This change was inspired by the policy in Quebec, which introduced an additional five weeks of “use it or lose it” parental leave in 2006. Within five years of the policy coming into effect, the rate of dads taking paternity leave rose from 22 percent to 84 percent (compared with only 11 percent of dads in the rest of Canada.) Dad’s taking leave in Quebec also jumped because benefits were increased (it’s 40 weeks at 75 percent of salary or 55 weeks at 70), and temporary and self-employed workers are also covered.
Who Can Get It
All parents are eligible, as long as you have at least 600 hours of work under the Employment Insurance system during the previous 52 weeks. There is a two-week “waiting period” before benefits kick in, which parents should factor into their budgeting.
How it works
The standard parental benefits are paid for a maximum of 35 shared weeks plus 5 weeks of “daddy days”. It must be paid within a year of the birth, or adoption, of the child. The weekly benefit rate is 55 percent of the parent’s average weekly insurable earnings.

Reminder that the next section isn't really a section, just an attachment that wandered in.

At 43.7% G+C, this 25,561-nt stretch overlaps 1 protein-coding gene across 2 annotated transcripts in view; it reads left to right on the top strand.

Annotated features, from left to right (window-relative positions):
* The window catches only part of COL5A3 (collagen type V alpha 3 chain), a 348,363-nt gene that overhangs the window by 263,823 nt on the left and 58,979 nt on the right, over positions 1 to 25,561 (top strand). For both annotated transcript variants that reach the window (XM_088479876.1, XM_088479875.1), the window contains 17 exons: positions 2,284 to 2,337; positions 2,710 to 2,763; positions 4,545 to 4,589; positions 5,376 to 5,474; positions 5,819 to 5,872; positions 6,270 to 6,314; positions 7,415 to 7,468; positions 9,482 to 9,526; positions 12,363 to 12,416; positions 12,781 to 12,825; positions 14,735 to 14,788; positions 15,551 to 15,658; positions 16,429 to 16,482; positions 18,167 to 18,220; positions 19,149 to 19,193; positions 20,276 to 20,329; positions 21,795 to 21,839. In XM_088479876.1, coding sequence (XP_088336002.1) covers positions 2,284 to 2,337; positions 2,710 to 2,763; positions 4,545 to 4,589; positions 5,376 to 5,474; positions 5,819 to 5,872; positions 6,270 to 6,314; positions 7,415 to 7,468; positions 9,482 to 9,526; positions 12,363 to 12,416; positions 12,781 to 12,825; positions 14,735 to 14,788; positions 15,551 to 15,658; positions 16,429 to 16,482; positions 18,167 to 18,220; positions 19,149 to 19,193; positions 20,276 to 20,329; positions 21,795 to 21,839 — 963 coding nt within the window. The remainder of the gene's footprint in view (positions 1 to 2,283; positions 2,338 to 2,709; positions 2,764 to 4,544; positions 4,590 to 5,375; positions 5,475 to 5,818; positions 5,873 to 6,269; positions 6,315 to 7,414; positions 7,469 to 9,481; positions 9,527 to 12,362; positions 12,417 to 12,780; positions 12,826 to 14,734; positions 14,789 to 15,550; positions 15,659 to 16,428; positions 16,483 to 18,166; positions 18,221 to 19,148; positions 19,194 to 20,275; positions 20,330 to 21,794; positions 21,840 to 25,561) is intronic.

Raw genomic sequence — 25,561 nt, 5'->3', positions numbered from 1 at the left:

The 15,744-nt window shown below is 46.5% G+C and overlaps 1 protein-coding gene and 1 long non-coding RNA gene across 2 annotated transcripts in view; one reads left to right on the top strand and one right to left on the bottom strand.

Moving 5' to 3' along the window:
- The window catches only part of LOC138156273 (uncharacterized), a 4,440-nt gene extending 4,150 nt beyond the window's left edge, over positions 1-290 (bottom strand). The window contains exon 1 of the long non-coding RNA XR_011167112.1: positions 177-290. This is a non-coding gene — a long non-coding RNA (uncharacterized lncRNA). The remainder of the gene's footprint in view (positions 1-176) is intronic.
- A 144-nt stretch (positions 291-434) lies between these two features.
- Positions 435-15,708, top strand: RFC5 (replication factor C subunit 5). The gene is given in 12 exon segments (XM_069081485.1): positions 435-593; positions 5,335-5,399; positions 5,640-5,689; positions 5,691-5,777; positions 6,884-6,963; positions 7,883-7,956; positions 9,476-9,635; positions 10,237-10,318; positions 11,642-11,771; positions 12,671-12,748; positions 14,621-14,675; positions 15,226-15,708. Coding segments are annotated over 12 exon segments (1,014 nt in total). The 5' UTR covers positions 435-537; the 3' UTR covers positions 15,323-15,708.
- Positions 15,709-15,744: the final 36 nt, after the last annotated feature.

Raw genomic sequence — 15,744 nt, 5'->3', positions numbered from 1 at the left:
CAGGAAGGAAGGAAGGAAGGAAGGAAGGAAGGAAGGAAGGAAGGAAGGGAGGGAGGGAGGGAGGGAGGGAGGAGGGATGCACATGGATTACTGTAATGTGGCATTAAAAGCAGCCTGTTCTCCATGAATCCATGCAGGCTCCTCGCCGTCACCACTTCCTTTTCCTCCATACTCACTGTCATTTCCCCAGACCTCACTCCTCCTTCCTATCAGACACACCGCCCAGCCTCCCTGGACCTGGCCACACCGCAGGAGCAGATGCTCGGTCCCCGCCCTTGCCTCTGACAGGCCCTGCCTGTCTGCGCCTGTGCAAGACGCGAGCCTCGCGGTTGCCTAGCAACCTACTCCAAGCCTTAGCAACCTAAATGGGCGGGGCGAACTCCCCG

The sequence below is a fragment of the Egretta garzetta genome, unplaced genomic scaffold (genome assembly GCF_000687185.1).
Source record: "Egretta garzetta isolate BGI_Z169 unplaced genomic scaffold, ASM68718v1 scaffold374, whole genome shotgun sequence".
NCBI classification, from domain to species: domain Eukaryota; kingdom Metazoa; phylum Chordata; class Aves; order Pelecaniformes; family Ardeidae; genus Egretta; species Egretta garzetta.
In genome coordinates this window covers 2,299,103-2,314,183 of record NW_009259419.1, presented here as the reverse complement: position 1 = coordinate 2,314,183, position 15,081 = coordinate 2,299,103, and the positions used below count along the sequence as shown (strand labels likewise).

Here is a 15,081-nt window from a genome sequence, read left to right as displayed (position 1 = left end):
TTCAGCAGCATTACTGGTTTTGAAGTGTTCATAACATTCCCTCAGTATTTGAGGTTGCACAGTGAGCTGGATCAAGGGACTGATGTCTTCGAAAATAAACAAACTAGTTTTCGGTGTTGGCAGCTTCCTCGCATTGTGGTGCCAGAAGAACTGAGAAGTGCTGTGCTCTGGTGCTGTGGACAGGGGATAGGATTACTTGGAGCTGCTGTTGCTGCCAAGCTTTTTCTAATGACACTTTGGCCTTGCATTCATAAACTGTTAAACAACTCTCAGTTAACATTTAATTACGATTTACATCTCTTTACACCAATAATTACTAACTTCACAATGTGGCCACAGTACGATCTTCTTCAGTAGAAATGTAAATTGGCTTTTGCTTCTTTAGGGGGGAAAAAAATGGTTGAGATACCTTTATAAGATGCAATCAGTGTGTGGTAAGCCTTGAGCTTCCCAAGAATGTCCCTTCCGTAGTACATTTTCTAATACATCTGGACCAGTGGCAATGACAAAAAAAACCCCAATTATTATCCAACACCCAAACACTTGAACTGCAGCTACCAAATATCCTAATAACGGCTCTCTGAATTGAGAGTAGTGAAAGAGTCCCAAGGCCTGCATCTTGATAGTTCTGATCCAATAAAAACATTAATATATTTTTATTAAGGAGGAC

Extended parental benefits are paid for a maximum of 61 shared weeks plus 8 weeks of “daddy days”. Benefits must be paid within 78 weeks after the child was born or adopted. The benefit rate is 33 percent of the parent’s average weekly insurable earnings.
Further reading and to apply
For further information on this topic, the Government of Canada breaks down the benefits: https://www.canada.ca/en/services/benefits/ei/ei-maternity-parental/eligibility.html